Where the Hell am I & Where is Juniper?

I’m currently back in LA, carrying the sea in my pocket and following the flow of land. The flow of land…. What is the flow of land? Is it the weeds growing in the cracks of concrete, the smoke of a forest on fire, a river of lights, a snake in the grass, the blood of the sun?

In the buildings of earth’s cities, I can’t sit still. I watch the hands of clocks tic and toc, with glazed eyes. I want to break out of this stained fishbowl! I want to live on the fringe and throw the need for money into the wind.

I run into the street and stare up until my eyes unzip the sky, and the world grows almost silent. Ch-ch-ch-ch-ch. The only sound I can’t shake is the sound of death’s rattle. Ch-ch-ch-ch-ch. From it, I run and run and run. I run until the pavement turns green. I fly through fields of poppy flowers, I climb limestone mountains, I somersault until I am a rolling stone made of smoky quartz. I eat snow, grass, sunflowers, and pinecones. Ch-ch-ch-ch-ch.


Juniper is far away. In Oahu. There is a tundra of ice between us. She sits there listing to starboard and waiting for me to come back and fix her. I can hear her moaning. I am moaning too.

She is half the boat she was when I left San Diego. While the sea made me stronger, it nearly devoured her.

She needs over $5k worth of repairs. All of the water leaks corroded and fried her electrical systems, and now she is a floating firestarter.

I must fix all of the holes where the sea gets in. I must haul her out and put her on the hard in a boatyard. I must repair the crack in the hull that is bringing the ocean into the cabin. I must repair the holes on the deck. I must put in a completely new refrigeration system-compressor, evaporator, and module. I must replace her battery monitor. I must put in some sort of valve on the stern cowl vents to prevent water from coming in through them. I must fix the oil leak on the engine. I must pull and rebed a chain plate, perhaps two. I must sew lee cloths. I must repair Juniper’s rickety heart. I must, I must, I must.

If I don’t, Juniper will sail herself onto the sea floor. There she will release bubbles until she is all out of air. Her turquoise paint will fade away, snails will turn her wood into a honeycomb hideaway, all her metal will rust, and she will become a bottom-dwelling skeleton.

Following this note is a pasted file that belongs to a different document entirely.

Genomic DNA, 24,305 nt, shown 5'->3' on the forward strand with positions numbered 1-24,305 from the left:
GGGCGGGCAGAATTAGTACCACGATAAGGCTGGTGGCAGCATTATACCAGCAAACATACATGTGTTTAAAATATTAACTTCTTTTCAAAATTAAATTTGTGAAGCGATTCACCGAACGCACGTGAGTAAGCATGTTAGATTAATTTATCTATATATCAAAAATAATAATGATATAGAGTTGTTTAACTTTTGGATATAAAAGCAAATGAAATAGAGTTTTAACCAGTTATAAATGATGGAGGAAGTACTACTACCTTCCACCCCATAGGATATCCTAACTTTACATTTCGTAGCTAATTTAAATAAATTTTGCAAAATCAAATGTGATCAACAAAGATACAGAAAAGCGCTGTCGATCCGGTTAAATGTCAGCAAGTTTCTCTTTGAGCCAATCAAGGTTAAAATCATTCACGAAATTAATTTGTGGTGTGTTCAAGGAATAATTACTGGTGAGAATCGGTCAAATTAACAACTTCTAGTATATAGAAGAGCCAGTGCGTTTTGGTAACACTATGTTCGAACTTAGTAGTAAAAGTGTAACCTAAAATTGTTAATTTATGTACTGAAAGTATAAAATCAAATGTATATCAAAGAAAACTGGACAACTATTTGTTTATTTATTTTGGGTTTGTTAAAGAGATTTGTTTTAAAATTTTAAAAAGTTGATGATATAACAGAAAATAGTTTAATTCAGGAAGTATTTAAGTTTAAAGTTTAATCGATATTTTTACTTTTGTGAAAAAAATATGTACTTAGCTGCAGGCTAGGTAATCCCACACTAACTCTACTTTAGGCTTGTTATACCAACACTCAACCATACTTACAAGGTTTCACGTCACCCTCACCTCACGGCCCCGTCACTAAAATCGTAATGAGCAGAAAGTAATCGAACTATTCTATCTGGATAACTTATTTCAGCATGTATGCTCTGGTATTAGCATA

I need Juniper, in the same way that (wo)mankind needs temples and deeper meanings. She is where I go to drink the medicine of immortality, commune with creator, and shake the wings of divinity. Her raised sails- the antidote to my banality.

I am not in love with her as a material object, it is the freedom she provides me that I adore. As a kid, I found that same feeling on a horse. That expansive, empty, floating feeling. I remember breaking a wild horse in, until his body bent towards a synchronized motion with mine. I was only in elementary school. I don’t remember his name, only that he was white, that he hated to go slow, that he loved to canter and gallop, but that he always bucked me to the dirt when it was time to walk or trot. Once so bad, that I am not certain if I ever really got back up. At least not in the way that I had done before.

Falling from the horse taught me to be like the horse. To gallop towards everything. To not let another’s words or will break the motion of my stride. If someone says, “You can’t succeed at that,” I throw their words down and keep my hooves flying fast across the ground, jumping over hurdles, turning left, turning right; until I either succeed or fall flat. Failure is its own success, perhaps the greatest success of all.